Vacation is, in theory, an opportunity to get away from work, relax and recharge. But for many of us that proves to be a serious challenge: When our colleagues can easily reach us and our emails are an app away, is it realistic — or even reasonable — to expect ourselves to truly disconnect? “Well, that’s kind of the point of vacation, right?” said, Erika Martinez, Psy.D., a licensed psychologist. “Not only to disconnect from the daily routine, but also reconnect with other experiences and people we value that the daily grind doesn’t easily allow for.”
Not only that, but millennial life and career coach Jenn DeWall also noted the importance of disconnecting for the sake of your vacation memories (do you want memories “where you’re checking email or ones where you are doing something that makes you happy?” she questioned) and the quality of the work you’re leaving behind. “If you don’t unplug, you will be unable to disconnect and see the big picture,” she said. “You will essentially be stuck in the details of your tasks; so when you come back to work, you risk not having a new perspective.”
Sure, putting your email on the back burner is easier said than done, but it is possible. To start, “Before vacation, ask yourself, ‘How do I want to feel when the vacation is over?’” DeWall said. “If your answer is relaxed, then list the items that will help or hinder relaxation. Creating awareness can help you remember to let go of email.” Once you have that awareness, take these steps to reinforce it.
Clear and organize your inbox before you leave
You may not be into the whole “inbox zero” thing, but at least take time to clear out and organize important emails before you go. “The more you manage before vacation, the less you need to manage after vacation,” DeWall said. “Less emails to respond to after a vacation can reduce the stress and overwhelm you may experience when you come back.” Block off a chunk of time in your calendar one on of your last days in the office, and devote that time to going through your inbox.
Martinez recommended delegating any last-minute items you don’t have time to get to, so “you’re not left worrying about something that needs to be done.” For non-urgent emails, use Gmail’s snooze functionality or a plugin like Boomerang for Gmail and schedule them to appear at the top of your inbox once you’re back, so you don’t have to worry about them getting buried and forgotten.
Set expectations in your vacation responder
Some people eschew vacation responders altogether because they technically can be reached and responsive from anywhere. Don’t do that. Use your vacation responder to not only let people know you’re out of the office, but also to communicate any helpful directions (like the contact info of a person who’s covering for you) and to set expectations from day one. “In the auto-responder, be sure to communicate that you will not be answering any emails during the duration you are out,” DeWall said.
Limit your access
Once you’re on vacation, take the “out of sight, out of mind” approach and make it as difficult for yourself as you can to visit your dreadful inbox. “Delete your email app from your phone,” Martinez said. “In fact, delete any app from your phone that will distract you from fully experiencing your vacation.” The more work you have to do to access these things, the less likely you’ll be to do it.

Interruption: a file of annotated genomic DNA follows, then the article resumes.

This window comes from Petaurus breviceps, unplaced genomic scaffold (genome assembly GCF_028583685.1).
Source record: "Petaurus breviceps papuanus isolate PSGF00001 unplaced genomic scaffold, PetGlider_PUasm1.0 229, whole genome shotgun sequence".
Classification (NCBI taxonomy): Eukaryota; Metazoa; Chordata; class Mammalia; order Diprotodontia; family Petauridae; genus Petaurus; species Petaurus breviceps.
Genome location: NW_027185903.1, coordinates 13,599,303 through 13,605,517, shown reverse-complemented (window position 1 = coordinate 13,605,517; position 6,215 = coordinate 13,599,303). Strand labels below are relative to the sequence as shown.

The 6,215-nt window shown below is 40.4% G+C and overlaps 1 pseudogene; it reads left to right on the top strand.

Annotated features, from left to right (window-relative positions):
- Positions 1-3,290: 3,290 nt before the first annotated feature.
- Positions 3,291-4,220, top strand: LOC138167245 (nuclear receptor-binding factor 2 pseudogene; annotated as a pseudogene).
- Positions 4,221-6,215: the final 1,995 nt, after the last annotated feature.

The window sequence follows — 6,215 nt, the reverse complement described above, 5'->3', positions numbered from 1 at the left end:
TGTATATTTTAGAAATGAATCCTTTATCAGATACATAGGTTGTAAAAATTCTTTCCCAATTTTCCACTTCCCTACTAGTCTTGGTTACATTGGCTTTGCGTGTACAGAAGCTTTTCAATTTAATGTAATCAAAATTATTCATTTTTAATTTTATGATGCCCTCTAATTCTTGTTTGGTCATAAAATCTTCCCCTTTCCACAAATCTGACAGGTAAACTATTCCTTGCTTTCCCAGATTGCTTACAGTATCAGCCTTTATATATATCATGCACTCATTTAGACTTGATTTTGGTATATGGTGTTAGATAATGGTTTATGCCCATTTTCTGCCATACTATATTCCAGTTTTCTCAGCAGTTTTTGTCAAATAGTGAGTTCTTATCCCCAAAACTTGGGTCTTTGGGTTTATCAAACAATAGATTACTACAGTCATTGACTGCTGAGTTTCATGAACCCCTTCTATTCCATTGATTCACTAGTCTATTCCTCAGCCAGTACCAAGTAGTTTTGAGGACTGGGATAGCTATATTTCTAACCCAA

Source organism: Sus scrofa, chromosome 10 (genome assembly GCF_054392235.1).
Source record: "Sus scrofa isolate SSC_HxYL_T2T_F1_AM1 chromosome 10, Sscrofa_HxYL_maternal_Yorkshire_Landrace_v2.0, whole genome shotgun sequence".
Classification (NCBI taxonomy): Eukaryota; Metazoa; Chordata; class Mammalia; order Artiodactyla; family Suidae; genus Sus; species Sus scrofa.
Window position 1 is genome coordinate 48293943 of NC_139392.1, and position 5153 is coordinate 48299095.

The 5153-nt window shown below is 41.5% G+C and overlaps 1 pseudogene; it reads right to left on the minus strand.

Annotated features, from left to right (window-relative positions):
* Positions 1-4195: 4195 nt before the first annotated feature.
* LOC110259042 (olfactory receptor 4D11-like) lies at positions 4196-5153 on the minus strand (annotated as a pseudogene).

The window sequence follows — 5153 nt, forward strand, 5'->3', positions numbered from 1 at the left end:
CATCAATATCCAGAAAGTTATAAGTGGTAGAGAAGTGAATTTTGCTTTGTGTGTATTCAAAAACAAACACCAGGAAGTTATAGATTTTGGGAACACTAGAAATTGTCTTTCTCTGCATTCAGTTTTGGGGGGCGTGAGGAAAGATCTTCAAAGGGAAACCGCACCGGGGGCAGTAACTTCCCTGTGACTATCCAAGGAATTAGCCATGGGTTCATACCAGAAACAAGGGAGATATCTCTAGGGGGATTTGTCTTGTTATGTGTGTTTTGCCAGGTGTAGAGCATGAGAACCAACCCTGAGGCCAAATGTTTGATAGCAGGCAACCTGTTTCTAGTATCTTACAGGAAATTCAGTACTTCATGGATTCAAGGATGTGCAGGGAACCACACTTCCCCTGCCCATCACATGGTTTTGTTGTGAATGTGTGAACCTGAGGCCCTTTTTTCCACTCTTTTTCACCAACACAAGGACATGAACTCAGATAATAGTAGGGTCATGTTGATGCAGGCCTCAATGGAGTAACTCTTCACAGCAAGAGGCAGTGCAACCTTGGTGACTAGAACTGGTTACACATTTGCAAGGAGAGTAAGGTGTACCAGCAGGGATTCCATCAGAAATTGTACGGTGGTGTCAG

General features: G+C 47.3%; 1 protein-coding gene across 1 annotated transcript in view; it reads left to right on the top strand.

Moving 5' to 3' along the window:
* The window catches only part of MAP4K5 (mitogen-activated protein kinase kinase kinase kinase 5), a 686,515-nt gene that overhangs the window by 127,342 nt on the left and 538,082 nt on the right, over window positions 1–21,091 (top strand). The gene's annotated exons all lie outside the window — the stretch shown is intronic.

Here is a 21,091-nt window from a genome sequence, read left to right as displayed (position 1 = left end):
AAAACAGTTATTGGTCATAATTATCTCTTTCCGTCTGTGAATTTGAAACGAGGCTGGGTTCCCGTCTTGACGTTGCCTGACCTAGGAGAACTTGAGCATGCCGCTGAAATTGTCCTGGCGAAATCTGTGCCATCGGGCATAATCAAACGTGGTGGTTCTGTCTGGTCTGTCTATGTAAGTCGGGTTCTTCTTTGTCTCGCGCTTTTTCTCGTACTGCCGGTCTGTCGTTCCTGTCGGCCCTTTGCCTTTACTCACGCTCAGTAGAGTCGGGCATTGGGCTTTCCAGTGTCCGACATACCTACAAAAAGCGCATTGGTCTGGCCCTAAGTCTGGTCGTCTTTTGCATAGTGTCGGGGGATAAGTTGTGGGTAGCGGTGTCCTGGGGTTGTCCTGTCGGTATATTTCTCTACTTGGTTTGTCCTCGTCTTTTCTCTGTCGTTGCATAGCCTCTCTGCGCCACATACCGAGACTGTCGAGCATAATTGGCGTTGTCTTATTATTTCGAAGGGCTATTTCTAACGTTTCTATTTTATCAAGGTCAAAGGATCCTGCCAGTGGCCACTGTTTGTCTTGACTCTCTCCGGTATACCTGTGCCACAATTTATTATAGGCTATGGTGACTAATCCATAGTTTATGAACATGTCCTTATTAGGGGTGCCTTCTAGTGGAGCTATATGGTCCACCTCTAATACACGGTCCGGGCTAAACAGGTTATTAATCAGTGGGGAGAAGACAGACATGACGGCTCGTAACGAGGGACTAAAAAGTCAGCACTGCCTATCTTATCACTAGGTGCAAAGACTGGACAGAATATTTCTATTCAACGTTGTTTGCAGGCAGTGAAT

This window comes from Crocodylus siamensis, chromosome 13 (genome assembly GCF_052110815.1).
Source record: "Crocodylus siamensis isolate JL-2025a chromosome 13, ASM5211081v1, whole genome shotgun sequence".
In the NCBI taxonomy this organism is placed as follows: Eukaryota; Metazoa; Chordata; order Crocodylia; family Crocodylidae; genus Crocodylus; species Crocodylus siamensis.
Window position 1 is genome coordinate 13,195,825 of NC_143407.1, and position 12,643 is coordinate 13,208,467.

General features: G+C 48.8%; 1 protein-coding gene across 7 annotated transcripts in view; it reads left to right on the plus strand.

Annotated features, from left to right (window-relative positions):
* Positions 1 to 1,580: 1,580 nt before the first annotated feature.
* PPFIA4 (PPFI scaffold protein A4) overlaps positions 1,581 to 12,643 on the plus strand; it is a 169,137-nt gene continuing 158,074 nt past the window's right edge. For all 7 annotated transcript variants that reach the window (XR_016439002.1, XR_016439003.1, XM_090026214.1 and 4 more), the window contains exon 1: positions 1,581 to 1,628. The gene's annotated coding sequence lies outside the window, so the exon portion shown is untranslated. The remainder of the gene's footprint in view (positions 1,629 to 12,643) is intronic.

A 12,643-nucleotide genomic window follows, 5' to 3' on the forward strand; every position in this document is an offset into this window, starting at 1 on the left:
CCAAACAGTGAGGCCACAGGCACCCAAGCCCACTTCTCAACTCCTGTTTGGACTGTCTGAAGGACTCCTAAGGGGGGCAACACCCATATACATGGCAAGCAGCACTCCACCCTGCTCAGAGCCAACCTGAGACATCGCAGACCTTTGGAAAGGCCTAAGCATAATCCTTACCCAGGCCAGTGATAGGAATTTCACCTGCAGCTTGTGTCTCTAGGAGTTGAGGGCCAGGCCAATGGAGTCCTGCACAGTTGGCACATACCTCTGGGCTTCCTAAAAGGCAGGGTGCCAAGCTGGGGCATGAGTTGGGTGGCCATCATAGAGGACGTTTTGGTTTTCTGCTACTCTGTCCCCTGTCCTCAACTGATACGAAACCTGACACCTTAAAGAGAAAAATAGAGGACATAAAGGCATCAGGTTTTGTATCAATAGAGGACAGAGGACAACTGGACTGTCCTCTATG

In fact, if deleting apps isn’t enough of a barrier to inbox entry for you, try going phone-free. Leave it in your hotel when you go lie on the beach, or at least put it inside a zippered pouch at the very bottom of your bag so it’s a pain to dig out. Martinez also recommended using a digital camera instead of your phone camera — that way you’ll avoid mindlessly checking email once the phone is in your hand. And if you really want to commit to unplugging? “If you’re on vacation with someone, give them carte blanche to remove your phone from your hands if you’re on it too much and not immersed in the vacation,” Martinez said.
Pause your inbox
If you just know that, despite your best efforts, you won’t be able to resist the temptation to check your email — even if it requires going to an actual website instead of the app you deleted — get ahead of yourself by blocking new emails. “Prepare in advance by snoozing your inbox for the duration of your trip,” DeWall said. Use the “Pause Inbox” feature in Gmail or a plugin like Inbox Pause to keep new emails from appearing until you return; so even if you do slip up and login, nothing new will grab your attention.
Even if you don’t have physical access to your email, it’s possible to get mentally sucked in to what may be awaiting you. Both DeWall and Martinez recommended distracting yourself with experiences. “Go do something that doesn’t allow you to concurrently think about your inbox while you’re experiencing it,” Martinez said. “These are called competing/alternative behaviors and they help suppress unwanted behaviors and (hopefully) approximate desired ones, like enjoying your vacation.”
Take a walking tour, try ziplining, go snorkeling, or even create a people-watching game you can play on the beach with your travel companions. “Anything that forces you to be in the present moment will work,” Martinez said.
Give yourself permission to disconnect
When work seems nonstop and your to-do list seems never-ending, it’s easy to feel guilty about putting it on hold. But everyone deserves to have a true vacation. DeWall recommended reminding yourself of that fact by creating a literal permission slip to take with you. “Think about what type of permission you may need to give yourself to be able to disconnect,” she said. “For example, I give myself permission to not work on vacation and be fully present. Sometimes we forget that we need to tell ourselves that taking a break is okay. ...Pull [your permission slip] out when you’re starting to get anxious and are tempted to plug back in to work.”